As the game went on, I got pretty competitive and was accumulating more property than Muriel. As one does in Monopoly, I started building houses and hotels, and unfortunately the dice rolls weren’t going Muriel’s way. Finally, I rolled the dice and it indicated that I would land on Boardwalk, which coupled with Park Place would give me the most valuable color-group monopoly of properties on the board – at least I thought the dice said that. Muriel and I got into a dispute about whether I should have landed on Boardwalk or the space before, since we disagreed about where I had started the roll from since we each had a different idea of the square I had been on at the start of the roll. We then began snatching the title deed of Boardwalk back and forth, resulting in the thorough scrunching up of my once pristine title deed to the most valuable property on the board. We called off the game, but then made up later that day.

One thing is certainly clear when you play Monopoly – in order to stand a chance of winning, you have to buy up or trade properties and develop them. Imagine what would happen if you decide to hoard your initial $1,500 that every player gets at the start of the game – refusing to buy any properties in order to save your cash – what would happen? Others would buy properties, develop them, and soon you would lose all your saved-up cash. Squirreling away your cash will never win you the game. As the British say, “You have to speculate to accumulate.”

Jesus’ story of the Talents in Matthew 25 is the third of a string of parables Jesus tells about getting ready for his eventual return to earth to relieve the saints, restore justice on the earth, and to set everything straight again. The first of these is the Parable of the Two Servants, showing one faithful to his duties and the other lazy and even abusive of the other servants – this is Jesus’ word against the religious leaders of his day, that they should be faithful and cognizant of the God they worship and concerned about the people they serve.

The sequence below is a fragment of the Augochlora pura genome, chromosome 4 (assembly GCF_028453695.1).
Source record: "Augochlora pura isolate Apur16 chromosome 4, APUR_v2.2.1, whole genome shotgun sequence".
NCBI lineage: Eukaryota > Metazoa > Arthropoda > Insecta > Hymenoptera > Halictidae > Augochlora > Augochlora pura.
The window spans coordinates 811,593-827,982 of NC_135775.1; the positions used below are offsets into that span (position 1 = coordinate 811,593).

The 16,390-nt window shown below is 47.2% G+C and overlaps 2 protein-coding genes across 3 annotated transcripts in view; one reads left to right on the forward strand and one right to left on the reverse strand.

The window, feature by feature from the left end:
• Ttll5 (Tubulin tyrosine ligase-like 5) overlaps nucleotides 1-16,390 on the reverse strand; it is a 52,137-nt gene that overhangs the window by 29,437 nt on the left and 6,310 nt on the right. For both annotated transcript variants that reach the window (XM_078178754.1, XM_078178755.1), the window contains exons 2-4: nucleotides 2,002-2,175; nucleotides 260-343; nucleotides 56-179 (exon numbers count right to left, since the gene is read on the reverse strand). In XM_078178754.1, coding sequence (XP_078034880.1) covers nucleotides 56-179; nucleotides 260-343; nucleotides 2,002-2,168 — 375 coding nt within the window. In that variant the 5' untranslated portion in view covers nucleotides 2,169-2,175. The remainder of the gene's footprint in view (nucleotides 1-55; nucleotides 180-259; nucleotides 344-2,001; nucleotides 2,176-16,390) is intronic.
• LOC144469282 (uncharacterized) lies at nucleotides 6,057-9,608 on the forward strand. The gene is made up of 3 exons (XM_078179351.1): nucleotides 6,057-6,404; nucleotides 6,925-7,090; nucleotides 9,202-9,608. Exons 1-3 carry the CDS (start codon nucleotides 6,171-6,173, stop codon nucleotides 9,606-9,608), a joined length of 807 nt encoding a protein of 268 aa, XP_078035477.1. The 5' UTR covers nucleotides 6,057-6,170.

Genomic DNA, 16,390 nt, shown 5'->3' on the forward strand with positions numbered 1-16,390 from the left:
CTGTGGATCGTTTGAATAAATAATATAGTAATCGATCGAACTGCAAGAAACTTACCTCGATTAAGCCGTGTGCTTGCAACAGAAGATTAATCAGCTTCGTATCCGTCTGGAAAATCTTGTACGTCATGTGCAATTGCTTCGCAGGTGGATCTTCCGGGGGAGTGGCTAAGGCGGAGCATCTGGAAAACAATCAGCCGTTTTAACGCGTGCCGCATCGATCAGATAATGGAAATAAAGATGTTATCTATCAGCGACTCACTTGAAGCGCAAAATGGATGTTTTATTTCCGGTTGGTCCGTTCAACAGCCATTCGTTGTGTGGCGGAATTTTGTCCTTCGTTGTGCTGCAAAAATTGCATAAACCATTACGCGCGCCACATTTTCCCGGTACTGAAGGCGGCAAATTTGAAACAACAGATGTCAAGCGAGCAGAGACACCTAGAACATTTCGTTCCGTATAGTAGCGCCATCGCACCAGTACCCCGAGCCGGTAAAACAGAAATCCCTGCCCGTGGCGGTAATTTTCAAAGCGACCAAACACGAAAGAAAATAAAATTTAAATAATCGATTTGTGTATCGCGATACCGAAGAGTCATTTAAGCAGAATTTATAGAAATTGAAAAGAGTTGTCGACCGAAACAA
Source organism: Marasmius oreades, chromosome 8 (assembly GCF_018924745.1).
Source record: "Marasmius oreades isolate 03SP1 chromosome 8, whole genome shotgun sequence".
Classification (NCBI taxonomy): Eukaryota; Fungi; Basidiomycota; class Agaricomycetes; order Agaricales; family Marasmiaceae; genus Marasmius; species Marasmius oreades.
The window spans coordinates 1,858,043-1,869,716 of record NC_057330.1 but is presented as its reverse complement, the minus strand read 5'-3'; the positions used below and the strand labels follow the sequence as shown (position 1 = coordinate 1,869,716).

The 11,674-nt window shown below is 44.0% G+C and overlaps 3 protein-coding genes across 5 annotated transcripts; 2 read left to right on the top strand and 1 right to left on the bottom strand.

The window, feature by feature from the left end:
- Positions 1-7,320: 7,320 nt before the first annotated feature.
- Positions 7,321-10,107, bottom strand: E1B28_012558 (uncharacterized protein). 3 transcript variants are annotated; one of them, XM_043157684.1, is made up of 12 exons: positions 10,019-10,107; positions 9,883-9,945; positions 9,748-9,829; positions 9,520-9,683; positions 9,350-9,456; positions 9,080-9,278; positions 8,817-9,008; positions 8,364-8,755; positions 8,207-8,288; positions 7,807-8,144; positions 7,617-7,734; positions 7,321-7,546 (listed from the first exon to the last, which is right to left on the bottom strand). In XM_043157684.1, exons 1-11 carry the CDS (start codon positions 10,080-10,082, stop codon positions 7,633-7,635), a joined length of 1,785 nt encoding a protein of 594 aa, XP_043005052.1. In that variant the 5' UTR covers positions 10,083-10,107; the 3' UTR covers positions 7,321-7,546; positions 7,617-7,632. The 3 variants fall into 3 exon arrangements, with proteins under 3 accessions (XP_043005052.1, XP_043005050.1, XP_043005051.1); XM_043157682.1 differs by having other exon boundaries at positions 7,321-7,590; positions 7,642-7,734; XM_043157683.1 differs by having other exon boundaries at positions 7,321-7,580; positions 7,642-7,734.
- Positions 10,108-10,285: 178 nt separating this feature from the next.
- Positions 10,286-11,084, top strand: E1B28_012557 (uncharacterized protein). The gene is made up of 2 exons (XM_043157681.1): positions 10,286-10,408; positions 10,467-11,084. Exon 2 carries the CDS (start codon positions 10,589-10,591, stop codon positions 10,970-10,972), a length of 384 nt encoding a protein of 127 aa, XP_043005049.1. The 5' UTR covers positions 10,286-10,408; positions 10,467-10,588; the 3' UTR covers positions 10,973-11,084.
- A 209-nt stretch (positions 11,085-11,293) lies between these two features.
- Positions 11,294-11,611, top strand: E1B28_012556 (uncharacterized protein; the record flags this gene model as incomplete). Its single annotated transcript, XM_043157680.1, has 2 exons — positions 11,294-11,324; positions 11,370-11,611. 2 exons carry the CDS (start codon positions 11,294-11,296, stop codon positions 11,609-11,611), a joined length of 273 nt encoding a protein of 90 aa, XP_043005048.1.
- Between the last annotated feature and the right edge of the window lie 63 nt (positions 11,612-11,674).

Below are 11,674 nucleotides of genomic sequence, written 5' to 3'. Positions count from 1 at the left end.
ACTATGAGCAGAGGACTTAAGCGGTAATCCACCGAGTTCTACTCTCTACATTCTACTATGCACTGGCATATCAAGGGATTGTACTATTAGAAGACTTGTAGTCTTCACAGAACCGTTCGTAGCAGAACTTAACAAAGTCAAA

The second parable, the Parable of the 10 Bridesmaids, is meant for Christian followers of Jesus, both to encourage them that one day Jesus will return and also that they should be alert and ready for his return – whether at the end of time or at the moment of their own deaths.

The third parable is the one we have today – the Parable of the Talents. If the second parable of the 10 Bridesmaids is about the why of Christians being ready (because Jesus can come back at any moment), then this parable of the Talents is about the how of getting ready for Christ’s eventual return – what should we be doing in the meantime? Namely, the how is about being busy with what matters in God’s kingdom rather than sitting passively on our hands and not caring about this world at all.